Varoufakis’ Plan B: Pay Greek Civil Servants With Coupons

Thursday, July 6th, 2017
Last Update: 20:18

The Yanis Varoufakis Plan B for the Greek economy in the event that the country clashed with creditors and went bankrupt was to partially pay civil servants with coupons, as revealed by his financial advisor Glenn Kim.

Kim, advisor to the former Greek finance minister Varoufakis and now Euclid Tsakalotos who succeeded him, explained Varoufakis’ alternative plan in a Beppe Grillo Five Star Movement Conference in Italy.

The parallel currency that the former finance minister had proposed included a parallel currency in the form of coupons. Public sector employees would receive the coupons that had a short expiration date and they would be used as currency.

The coupons would resemble the coupons companies give out for reduced price offers in super markets. They would be good only for tax payments.

According to Kim, the issue had been discussed with bankers and the plan could have went ahead if there was time. He also explained that in 2015 payments with credit and debit cards were not common in Greece and cash was the main form of payment. Varoufakis had branded the coupons “fiscal currency.”

As Kim explained, first of all, this currency would have to pass the “eighth test,” a system so simple to use that could be understood by an eight-year-old. The eight-year-old was Kim’s son who told him that the currency should look and smell like money.

In order for there to be no constitutional bonding, as it is forbidden to circulate currency for the repayment of debts, it has been decided that the currency would circulate for a certain period of time.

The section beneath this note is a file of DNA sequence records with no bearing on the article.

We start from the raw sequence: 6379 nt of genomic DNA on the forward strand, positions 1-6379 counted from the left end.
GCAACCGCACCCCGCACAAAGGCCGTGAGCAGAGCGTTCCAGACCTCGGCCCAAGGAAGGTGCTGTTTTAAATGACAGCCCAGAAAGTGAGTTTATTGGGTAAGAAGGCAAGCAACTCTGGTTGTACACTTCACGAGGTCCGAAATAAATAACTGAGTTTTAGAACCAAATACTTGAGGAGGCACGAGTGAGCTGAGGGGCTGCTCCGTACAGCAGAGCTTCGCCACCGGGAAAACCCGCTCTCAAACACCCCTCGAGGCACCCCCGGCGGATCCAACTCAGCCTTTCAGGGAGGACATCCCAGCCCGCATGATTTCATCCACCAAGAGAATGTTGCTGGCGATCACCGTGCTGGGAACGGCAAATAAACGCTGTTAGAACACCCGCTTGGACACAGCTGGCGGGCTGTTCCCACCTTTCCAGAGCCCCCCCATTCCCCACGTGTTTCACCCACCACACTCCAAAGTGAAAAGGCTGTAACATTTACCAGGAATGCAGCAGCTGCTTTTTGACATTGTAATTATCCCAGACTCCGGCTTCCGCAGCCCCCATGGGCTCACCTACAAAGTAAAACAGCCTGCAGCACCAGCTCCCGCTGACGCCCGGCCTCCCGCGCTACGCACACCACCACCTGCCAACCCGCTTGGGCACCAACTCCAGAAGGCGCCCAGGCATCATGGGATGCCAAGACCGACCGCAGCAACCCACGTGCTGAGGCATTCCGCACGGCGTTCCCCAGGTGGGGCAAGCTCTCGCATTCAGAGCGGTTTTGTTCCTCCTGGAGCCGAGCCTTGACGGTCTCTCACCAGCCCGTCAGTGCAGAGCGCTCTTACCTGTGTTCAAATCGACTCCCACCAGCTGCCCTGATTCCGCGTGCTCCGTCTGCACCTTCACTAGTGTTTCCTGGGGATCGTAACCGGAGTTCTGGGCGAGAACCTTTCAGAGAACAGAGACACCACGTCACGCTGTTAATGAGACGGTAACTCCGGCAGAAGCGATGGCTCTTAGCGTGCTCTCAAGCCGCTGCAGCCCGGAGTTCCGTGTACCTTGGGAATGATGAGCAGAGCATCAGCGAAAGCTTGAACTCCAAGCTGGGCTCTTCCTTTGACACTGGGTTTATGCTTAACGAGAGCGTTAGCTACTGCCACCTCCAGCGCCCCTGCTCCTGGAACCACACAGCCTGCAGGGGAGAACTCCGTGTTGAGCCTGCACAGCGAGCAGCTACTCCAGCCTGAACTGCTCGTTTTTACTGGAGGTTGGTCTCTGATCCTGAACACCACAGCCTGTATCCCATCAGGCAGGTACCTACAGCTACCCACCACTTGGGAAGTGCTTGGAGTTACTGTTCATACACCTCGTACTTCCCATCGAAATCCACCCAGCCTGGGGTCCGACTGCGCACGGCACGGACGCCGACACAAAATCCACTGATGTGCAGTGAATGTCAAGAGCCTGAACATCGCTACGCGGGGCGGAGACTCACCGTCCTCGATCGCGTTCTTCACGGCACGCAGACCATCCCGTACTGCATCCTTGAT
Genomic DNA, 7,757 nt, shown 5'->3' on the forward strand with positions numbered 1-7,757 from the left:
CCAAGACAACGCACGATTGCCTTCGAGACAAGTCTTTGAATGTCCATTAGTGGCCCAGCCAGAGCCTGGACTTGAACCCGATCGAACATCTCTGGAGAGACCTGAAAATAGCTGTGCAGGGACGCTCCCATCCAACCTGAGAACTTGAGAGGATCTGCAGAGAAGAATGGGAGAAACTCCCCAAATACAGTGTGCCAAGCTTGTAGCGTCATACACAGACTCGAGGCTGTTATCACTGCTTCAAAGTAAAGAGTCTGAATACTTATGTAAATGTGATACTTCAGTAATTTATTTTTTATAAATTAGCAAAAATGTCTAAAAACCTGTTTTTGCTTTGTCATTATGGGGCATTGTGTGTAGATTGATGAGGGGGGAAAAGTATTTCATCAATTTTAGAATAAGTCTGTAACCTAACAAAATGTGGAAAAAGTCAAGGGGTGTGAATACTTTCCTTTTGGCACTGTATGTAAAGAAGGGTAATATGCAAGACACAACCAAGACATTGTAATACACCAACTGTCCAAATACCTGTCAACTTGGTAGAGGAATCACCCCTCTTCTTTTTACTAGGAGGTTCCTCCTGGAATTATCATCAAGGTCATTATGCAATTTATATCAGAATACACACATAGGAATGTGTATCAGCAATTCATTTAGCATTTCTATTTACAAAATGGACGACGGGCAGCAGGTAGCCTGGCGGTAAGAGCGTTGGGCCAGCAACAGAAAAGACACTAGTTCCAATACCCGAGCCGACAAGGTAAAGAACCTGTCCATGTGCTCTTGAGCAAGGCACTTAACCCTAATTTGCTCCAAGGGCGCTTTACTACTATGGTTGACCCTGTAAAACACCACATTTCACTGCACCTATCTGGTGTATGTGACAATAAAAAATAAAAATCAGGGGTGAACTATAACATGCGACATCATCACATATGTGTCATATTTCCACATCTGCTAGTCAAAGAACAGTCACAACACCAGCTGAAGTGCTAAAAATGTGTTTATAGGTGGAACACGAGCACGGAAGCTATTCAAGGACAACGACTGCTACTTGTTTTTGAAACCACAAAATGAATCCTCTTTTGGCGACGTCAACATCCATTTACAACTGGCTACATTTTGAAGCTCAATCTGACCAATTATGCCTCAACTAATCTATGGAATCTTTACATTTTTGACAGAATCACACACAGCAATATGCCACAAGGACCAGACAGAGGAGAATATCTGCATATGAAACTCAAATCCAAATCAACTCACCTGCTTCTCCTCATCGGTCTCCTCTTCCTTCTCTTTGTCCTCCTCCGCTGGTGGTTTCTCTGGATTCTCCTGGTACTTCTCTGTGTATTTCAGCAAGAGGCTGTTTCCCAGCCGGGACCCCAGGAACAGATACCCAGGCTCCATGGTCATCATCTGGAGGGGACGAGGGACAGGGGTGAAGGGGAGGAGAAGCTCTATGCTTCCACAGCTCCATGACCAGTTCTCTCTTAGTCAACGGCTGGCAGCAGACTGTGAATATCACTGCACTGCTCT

Specifically, it was decided to release coupons only for the 500,000 civil servants who were on the government payroll and the process would be simple and controlled by the State. The coupons would be good for 10% of their salary, as a larger percentage would virtually flood the voucher system. The coupons could only be good for paying taxes, so that the funds would automatically return to the State coffers.

In order to force civil servants to use the coupons, it was also decided that they would apply only for a certain period of time and then reissued with a reduced value. If one did not use them, they would lose some of their value.

Kim said that the project would work as a pilot and would not be permanent, since its impact on the economy could not be determined. The short expiration date on the coupons was deliberate so that they could be withdrawn immediately if it was found out that they have a negative impact on the economy.

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